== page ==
The medical documents of the patients frequently contained information related to ICF categories but missing from the checklist. This information was not recorded systematically but was noted as additional remarks. According to these remarks 14 ICF categories were identified.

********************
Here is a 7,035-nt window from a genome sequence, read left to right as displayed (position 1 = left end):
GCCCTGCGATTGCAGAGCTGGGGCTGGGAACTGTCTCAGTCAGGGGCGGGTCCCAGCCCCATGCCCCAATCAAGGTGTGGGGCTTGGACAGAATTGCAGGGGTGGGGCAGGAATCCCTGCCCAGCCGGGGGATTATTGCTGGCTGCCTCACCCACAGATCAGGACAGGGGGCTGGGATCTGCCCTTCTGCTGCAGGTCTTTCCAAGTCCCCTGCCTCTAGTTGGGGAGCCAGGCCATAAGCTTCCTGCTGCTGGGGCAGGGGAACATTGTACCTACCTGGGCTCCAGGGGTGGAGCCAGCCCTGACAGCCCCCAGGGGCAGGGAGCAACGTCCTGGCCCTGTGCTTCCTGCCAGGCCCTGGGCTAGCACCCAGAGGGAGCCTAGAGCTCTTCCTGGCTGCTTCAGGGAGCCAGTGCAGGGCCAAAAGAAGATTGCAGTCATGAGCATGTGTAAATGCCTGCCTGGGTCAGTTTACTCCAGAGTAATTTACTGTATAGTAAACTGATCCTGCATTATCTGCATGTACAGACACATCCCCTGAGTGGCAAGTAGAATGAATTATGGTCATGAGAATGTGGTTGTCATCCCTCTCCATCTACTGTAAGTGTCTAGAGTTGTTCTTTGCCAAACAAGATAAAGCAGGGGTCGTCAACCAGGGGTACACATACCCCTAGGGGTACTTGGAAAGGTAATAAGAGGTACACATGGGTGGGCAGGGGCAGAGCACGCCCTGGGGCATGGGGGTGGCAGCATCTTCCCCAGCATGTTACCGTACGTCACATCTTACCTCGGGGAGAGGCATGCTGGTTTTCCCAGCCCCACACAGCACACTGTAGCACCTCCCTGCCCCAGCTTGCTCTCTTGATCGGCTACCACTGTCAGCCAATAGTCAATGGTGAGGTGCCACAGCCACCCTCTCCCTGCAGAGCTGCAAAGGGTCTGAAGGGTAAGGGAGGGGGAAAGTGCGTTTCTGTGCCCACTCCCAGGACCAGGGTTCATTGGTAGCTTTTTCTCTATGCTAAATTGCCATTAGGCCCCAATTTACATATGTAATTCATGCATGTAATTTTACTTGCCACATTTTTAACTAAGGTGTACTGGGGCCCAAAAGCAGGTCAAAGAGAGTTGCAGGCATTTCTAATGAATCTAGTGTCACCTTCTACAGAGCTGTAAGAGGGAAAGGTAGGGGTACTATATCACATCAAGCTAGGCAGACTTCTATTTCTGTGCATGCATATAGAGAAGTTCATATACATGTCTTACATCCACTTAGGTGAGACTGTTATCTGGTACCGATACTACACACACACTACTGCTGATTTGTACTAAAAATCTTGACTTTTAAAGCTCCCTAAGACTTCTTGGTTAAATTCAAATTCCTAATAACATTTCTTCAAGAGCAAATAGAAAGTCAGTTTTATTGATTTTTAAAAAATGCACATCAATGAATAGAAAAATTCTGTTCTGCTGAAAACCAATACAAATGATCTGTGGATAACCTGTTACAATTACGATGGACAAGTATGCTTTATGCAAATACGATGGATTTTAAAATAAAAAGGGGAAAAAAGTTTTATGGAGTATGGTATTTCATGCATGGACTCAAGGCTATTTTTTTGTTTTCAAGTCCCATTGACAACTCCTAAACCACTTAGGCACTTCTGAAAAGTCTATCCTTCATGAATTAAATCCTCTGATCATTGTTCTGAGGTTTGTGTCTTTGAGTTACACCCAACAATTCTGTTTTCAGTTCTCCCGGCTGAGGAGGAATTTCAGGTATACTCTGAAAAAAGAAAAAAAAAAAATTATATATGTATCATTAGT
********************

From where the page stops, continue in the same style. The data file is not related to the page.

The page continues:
The recently developed ICF core sets for patients with neurological conditions in the acute hospital (11) and in early post-acute rehabilitation facilities (12) consist of 85 and 116 ICF categories, respectively. Of these categories 60/85 and 70/116 are also included in the ICF checklist. In our study, 33 of the 48 most common ICF checklist categories identified by either one or both of the raters are also included in the core set for the early post-acute rehabilitation settings. Additionally, 9 out of the 14 ICF categories frequently reported in the medical documents but missing from the checklist were included in this core set. Most of the relevant categories of our study that were not included in the core sets were found in the component of Activities and Participation (d). These categories reflect restrictions in demanding activities (undertaking single/multiple tasks, driving, looking after one’s health, and interpersonal interactions) or activities related to later stages of recovery (domestic life, work and employment, economic life, and recreation and leisure). Most of the categories included in the core sets but assessed as irrelevant in our study were found in the component of Body Functions (b), Body Structures (s), and Self-care (d5). The differences may reflect the fact that the core sets are developed for patients in earlier stages of recovery. To summarize, 48/123 categories of the checklist and 42/116 categories of the core set for neurological conditions in early post-acute rehabilitation settings can be considered relevant for our sample of patients with TBI. This means that more than 60% of the categories of the checklist as well as of this core set can be considered irrelevant. According to our results, the ICF checklist or the core sets for neurological patients do not adequately characterize patients with TBI in the later stages of recovery. Developing an ICF core set specially for patients with TBI might prove useful.